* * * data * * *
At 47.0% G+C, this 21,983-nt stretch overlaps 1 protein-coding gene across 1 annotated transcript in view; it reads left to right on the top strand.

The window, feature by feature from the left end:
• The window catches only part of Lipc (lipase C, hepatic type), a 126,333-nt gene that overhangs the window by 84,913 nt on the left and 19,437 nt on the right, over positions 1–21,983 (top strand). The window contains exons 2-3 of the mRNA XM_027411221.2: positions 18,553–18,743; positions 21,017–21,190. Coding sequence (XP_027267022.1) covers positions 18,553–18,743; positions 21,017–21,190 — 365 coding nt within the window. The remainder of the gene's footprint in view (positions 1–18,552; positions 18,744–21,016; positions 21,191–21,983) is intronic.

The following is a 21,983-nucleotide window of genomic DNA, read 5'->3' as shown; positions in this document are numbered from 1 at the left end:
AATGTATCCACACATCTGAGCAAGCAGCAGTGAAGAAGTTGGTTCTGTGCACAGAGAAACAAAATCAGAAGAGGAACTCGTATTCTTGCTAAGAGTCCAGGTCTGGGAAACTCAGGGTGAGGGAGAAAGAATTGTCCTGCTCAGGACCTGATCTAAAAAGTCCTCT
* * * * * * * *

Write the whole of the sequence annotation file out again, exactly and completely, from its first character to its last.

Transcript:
At 47.0% G+C, this 21,983-nt stretch overlaps 1 protein-coding gene across 1 annotated transcript in view; it reads left to right on the top strand.

The window, feature by feature from the left end:
• The window catches only part of Lipc (lipase C, hepatic type), a 126,333-nt gene that overhangs the window by 84,913 nt on the left and 19,437 nt on the right, over positions 1–21,983 (top strand). The window contains exons 2-3 of the mRNA XM_027411221.2: positions 18,553–18,743; positions 21,017–21,190. Coding sequence (XP_027267022.1) covers positions 18,553–18,743; positions 21,017–21,190 — 365 coding nt within the window. The remainder of the gene's footprint in view (positions 1–18,552; positions 18,744–21,016; positions 21,191–21,983) is intronic.

The following is a 21,983-nucleotide window of genomic DNA, read 5'->3' as shown; positions in this document are numbered from 1 at the left end:
AATGTATCCACACATCTGAGCAAGCAGCAGTGAAGAAGTTGGTTCTGTGCACAGAGAAACAAAATCAGAAGAGGAACTCGTATTCTTGCTAAGAGTCCAGGTCTGGGAAACTCAGGGTGAGGGAGAAAGAATTGTCCTGCTCAGGACCTGATCTAAAAAGTCCTCT